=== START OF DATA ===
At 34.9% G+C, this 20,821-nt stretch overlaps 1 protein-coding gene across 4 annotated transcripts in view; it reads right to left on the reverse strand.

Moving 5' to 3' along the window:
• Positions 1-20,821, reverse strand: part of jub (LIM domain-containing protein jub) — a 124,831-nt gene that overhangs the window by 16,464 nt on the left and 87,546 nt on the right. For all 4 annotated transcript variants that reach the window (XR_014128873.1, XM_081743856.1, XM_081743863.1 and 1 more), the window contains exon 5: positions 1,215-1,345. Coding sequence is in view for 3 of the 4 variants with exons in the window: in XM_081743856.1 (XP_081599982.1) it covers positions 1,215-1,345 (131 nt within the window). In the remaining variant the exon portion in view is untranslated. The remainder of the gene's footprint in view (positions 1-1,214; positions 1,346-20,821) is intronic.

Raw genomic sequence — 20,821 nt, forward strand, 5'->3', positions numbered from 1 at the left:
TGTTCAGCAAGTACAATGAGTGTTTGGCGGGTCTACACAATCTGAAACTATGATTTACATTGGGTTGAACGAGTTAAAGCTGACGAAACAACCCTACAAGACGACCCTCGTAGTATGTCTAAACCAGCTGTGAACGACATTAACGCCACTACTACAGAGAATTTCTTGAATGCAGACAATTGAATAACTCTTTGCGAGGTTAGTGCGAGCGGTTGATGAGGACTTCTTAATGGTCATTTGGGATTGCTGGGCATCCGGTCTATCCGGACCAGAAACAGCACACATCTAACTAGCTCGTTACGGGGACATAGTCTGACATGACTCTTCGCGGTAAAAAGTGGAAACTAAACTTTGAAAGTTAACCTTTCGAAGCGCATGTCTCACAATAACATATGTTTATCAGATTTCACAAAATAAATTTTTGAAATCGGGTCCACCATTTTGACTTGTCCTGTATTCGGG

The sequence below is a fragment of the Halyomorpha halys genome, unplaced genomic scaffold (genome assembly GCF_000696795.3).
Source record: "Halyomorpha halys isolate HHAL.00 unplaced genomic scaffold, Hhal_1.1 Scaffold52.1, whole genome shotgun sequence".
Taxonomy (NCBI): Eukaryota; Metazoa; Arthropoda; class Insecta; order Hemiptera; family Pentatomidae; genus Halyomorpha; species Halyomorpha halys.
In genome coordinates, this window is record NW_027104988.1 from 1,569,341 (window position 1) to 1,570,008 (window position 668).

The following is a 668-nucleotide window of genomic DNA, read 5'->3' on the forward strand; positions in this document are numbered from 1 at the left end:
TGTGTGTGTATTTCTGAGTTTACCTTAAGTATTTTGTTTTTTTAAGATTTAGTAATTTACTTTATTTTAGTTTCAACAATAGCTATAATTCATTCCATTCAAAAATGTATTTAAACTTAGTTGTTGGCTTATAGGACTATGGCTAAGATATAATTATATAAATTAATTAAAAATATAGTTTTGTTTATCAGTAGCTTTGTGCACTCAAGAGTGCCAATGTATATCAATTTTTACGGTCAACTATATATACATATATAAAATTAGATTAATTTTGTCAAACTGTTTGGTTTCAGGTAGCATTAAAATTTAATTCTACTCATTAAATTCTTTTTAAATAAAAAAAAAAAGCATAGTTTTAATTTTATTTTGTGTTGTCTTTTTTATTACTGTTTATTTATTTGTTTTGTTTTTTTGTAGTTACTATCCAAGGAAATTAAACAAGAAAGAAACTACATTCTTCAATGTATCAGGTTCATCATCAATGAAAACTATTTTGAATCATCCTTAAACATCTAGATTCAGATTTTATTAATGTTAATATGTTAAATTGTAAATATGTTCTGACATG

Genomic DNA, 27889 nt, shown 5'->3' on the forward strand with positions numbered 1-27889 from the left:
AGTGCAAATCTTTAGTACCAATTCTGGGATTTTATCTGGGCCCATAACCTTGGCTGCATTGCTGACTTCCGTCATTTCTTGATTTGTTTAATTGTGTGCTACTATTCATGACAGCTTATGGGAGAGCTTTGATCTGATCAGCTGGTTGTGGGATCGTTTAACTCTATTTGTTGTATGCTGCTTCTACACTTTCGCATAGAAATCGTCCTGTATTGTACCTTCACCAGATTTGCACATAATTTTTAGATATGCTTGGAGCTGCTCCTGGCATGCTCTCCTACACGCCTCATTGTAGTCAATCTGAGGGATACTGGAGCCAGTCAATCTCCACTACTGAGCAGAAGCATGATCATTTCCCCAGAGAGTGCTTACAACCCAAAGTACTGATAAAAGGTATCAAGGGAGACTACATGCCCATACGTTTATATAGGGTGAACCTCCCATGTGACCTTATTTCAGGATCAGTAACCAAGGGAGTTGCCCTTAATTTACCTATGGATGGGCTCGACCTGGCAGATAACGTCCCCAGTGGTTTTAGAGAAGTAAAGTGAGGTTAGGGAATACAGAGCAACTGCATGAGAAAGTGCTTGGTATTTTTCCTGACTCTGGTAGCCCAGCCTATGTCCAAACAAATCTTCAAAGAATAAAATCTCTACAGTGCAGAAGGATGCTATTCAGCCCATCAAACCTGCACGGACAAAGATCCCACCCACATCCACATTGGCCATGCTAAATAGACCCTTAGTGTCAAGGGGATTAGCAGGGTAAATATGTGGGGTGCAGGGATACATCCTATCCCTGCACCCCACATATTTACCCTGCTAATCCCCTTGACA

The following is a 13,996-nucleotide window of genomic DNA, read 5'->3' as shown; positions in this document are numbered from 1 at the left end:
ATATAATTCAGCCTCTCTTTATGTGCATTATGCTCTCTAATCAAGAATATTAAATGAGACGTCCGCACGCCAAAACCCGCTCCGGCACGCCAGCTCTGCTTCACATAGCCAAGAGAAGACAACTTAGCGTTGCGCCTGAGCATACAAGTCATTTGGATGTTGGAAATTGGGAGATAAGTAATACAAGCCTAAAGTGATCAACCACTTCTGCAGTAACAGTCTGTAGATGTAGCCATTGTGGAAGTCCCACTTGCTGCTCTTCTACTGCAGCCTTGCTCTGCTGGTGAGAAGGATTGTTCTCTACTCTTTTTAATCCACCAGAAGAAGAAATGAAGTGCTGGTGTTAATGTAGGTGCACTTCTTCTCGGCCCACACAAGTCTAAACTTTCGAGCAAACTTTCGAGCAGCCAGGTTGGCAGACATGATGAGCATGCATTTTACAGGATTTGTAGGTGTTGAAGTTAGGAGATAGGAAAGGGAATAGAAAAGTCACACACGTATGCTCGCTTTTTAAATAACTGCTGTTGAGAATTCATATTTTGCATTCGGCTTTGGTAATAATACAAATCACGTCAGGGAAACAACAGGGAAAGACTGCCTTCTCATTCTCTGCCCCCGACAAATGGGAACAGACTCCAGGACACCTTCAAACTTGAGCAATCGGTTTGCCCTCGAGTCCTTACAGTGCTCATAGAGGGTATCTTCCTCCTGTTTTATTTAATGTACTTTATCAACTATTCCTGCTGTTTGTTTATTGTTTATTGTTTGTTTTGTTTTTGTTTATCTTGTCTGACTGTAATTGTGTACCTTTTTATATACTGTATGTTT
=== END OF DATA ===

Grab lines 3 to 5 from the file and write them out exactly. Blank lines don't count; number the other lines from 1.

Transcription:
• Positions 1-20,821, reverse strand: part of jub (LIM domain-containing protein jub) — a 124,831-nt gene that overhangs the window by 16,464 nt on the left and 87,546 nt on the right. For all 4 annotated transcript variants that reach the window (XR_014128873.1, XM_081743856.1, XM_081743863.1 and 1 more), the window contains exon 5: positions 1,215-1,345. Coding sequence is in view for 3 of the 4 variants with exons in the window: in XM_081743856.1 (XP_081599982.1) it covers positions 1,215-1,345 (131 nt within the window). In the remaining variant the exon portion in view is untranslated. The remainder of the gene's footprint in view (positions 1-1,214; positions 1,346-20,821) is intronic.

Raw genomic sequence — 20,821 nt, forward strand, 5'->3', positions numbered from 1 at the left:
TGTTCAGCAAGTACAATGAGTGTTTGGCGGGTCTACACAATCTGAAACTATGATTTACATTGGGTTGAACGAGTTAAAGCTGACGAAACAACCCTACAAGACGACCCTCGTAGTATGTCTAAACCAGCTGTGAACGACATTAACGCCACTACTACAGAGAATTTCTTGAATGCAGACAATTGAATAACTCTTTGCGAGGTTAGTGCGAGCGGTTGATGAGGACTTCTTAATGGTCATTTGGGATTGCTGGGCATCCGGTCTATCCGGACCAGAAACAGCACACATCTAACTAGCTCGTTACGGGGACATAGTCTGACATGACTCTTCGCGGTAAAAAGTGGAAACTAAACTTTGAAAGTTAACCTTTCGAAGCGCATGTCTCACAATAACATATGTTTATCAGATTTCACAAAATAAATTTTTGAAATCGGGTCCACCATTTTGACTTGTCCTGTATTCGGG